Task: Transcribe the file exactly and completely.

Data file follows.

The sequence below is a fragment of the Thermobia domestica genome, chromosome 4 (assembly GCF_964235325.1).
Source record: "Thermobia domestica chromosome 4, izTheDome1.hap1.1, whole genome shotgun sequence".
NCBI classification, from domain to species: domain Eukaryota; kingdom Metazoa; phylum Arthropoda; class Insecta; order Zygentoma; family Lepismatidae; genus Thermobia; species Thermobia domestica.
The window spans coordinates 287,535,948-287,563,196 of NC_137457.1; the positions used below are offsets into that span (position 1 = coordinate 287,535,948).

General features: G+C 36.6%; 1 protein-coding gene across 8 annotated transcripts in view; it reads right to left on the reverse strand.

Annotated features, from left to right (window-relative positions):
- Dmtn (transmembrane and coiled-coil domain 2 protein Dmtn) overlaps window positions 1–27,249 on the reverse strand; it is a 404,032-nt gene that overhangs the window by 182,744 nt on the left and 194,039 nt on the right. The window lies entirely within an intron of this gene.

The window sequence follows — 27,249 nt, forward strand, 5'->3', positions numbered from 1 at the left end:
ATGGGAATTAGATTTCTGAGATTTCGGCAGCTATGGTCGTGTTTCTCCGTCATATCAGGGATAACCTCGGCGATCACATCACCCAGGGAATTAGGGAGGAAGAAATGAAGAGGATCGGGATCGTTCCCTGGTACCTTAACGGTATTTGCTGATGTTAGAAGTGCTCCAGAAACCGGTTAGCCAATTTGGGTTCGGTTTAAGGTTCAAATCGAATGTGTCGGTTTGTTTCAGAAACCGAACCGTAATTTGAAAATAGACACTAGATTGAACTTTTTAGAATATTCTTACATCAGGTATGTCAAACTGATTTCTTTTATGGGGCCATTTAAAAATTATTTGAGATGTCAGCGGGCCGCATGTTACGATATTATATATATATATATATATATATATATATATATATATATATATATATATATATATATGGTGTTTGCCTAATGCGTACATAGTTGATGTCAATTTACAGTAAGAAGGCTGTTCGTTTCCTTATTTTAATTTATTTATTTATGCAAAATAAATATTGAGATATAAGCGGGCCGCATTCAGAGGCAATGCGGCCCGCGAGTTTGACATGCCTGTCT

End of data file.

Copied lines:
The sequence below is a fragment of the Thermobia domestica genome, chromosome 4 (assembly GCF_964235325.1).
Source record: "Thermobia domestica chromosome 4, izTheDome1.hap1.1, whole genome shotgun sequence".
NCBI classification, from domain to species: domain Eukaryota; kingdom Metazoa; phylum Arthropoda; class Insecta; order Zygentoma; family Lepismatidae; genus Thermobia; species Thermobia domestica.
The window spans coordinates 287,535,948-287,563,196 of NC_137457.1; the positions used below are offsets into that span (position 1 = coordinate 287,535,948).

General features: G+C 36.6%; 1 protein-coding gene across 8 annotated transcripts in view; it reads right to left on the reverse strand.

Annotated features, from left to right (window-relative positions):
- Dmtn (transmembrane and coiled-coil domain 2 protein Dmtn) overlaps window positions 1–27,249 on the reverse strand; it is a 404,032-nt gene that overhangs the window by 182,744 nt on the left and 194,039 nt on the right. The window lies entirely within an intron of this gene.

The window sequence follows — 27,249 nt, forward strand, 5'->3', positions numbered from 1 at the left end:
ATGGGAATTAGATTTCTGAGATTTCGGCAGCTATGGTCGTGTTTCTCCGTCATATCAGGGATAACCTCGGCGATCACATCACCCAGGGAATTAGGGAGGAAGAAATGAAGAGGATCGGGATCGTTCCCTGGTACCTTAACGGTATTTGCTGATGTTAGAAGTGCTCCAGAAACCGGTTAGCCAATTTGGGTTCGGTTTAAGGTTCAAATCGAATGTGTCGGTTTGTTTCAGAAACCGAACCGTAATTTGAAAATAGACACTAGATTGAACTTTTTAGAATATTCTTACATCAGGTATGTCAAACTGATTTCTTTTATGGGGCCATTTAAAAATTATTTGAGATGTCAGCGGGCCGCATGTTACGATATTATATATATATATATATATATATATATATATATATATATATATATATATATATATATGGTGTTTGCCTAATGCGTACATAGTTGATGTCAATTTACAGTAAGAAGGCTGTTCGTTTCCTTATTTTAATTTATTTATTTATGCAAAATAAATATTGAGATATAAGCGGGCCGCATTCAGAGGCAATGCGGCCCGCGAGTTTGACATGCCTGTCT